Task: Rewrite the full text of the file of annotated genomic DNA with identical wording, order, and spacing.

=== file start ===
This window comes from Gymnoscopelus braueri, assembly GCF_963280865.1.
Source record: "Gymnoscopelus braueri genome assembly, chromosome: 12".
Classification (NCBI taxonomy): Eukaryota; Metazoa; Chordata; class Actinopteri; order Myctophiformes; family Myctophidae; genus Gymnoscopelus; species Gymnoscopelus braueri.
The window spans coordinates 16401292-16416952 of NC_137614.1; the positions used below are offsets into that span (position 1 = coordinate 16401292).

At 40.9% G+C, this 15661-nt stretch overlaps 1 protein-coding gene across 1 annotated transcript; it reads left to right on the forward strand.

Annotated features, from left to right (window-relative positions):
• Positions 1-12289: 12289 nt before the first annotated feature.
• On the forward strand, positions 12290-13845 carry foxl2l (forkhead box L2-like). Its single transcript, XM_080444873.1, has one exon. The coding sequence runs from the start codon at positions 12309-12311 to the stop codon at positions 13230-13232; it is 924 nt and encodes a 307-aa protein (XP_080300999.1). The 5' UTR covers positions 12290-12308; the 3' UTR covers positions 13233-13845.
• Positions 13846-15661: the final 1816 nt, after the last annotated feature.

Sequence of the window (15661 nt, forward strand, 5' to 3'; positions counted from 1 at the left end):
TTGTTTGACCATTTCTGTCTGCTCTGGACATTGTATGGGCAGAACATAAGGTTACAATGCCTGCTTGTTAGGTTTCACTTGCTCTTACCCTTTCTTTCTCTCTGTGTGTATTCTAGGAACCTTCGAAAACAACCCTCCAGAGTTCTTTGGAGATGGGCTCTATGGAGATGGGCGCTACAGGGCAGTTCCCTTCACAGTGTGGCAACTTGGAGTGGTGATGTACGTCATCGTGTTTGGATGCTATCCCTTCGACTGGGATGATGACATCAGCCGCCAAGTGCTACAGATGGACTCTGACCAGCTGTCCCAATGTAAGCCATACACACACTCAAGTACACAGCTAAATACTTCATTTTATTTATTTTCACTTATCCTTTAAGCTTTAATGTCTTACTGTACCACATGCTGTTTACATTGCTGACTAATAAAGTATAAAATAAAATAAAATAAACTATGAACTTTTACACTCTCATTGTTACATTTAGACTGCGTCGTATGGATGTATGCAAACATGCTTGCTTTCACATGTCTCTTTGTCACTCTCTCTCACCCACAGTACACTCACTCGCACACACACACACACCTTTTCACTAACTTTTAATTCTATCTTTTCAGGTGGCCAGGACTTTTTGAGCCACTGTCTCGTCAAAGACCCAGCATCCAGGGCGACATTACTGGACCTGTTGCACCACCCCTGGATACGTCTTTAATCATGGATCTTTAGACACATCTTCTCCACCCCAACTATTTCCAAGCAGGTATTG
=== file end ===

This window comes from Gymnoscopelus braueri, assembly GCF_963280865.1.
Source record: "Gymnoscopelus braueri genome assembly, chromosome: 12".
Classification (NCBI taxonomy): Eukaryota; Metazoa; Chordata; class Actinopteri; order Myctophiformes; family Myctophidae; genus Gymnoscopelus; species Gymnoscopelus braueri.
The window spans coordinates 16401292-16416952 of NC_137614.1; the positions used below are offsets into that span (position 1 = coordinate 16401292).

At 40.9% G+C, this 15661-nt stretch overlaps 1 protein-coding gene across 1 annotated transcript; it reads left to right on the forward strand.

Annotated features, from left to right (window-relative positions):
• Positions 1-12289: 12289 nt before the first annotated feature.
• On the forward strand, positions 12290-13845 carry foxl2l (forkhead box L2-like). Its single transcript, XM_080444873.1, has one exon. The coding sequence runs from the start codon at positions 12309-12311 to the stop codon at positions 13230-13232; it is 924 nt and encodes a 307-aa protein (XP_080300999.1). The 5' UTR covers positions 12290-12308; the 3' UTR covers positions 13233-13845.
• Positions 13846-15661: the final 1816 nt, after the last annotated feature.

Sequence of the window (15661 nt, forward strand, 5' to 3'; positions counted from 1 at the left end):
TTGTTTGACCATTTCTGTCTGCTCTGGACATTGTATGGGCAGAACATAAGGTTACAATGCCTGCTTGTTAGGTTTCACTTGCTCTTACCCTTTCTTTCTCTCTGTGTGTATTCTAGGAACCTTCGAAAACAACCCTCCAGAGTTCTTTGGAGATGGGCTCTATGGAGATGGGCGCTACAGGGCAGTTCCCTTCACAGTGTGGCAACTTGGAGTGGTGATGTACGTCATCGTGTTTGGATGCTATCCCTTCGACTGGGATGATGACATCAGCCGCCAAGTGCTACAGATGGACTCTGACCAGCTGTCCCAATGTAAGCCATACACACACTCAAGTACACAGCTAAATACTTCATTTTATTTATTTTCACTTATCCTTTAAGCTTTAATGTCTTACTGTACCACATGCTGTTTACATTGCTGACTAATAAAGTATAAAATAAAATAAAATAAACTATGAACTTTTACACTCTCATTGTTACATTTAGACTGCGTCGTATGGATGTATGCAAACATGCTTGCTTTCACATGTCTCTTTGTCACTCTCTCTCACCCACAGTACACTCACTCGCACACACACACACACCTTTTCACTAACTTTTAATTCTATCTTTTCAGGTGGCCAGGACTTTTTGAGCCACTGTCTCGTCAAAGACCCAGCATCCAGGGCGACATTACTGGACCTGTTGCACCACCCCTGGATACGTCTTTAATCATGGATCTTTAGACACATCTTCTCCACCCCAACTATTTCCAAGCAGGTATTG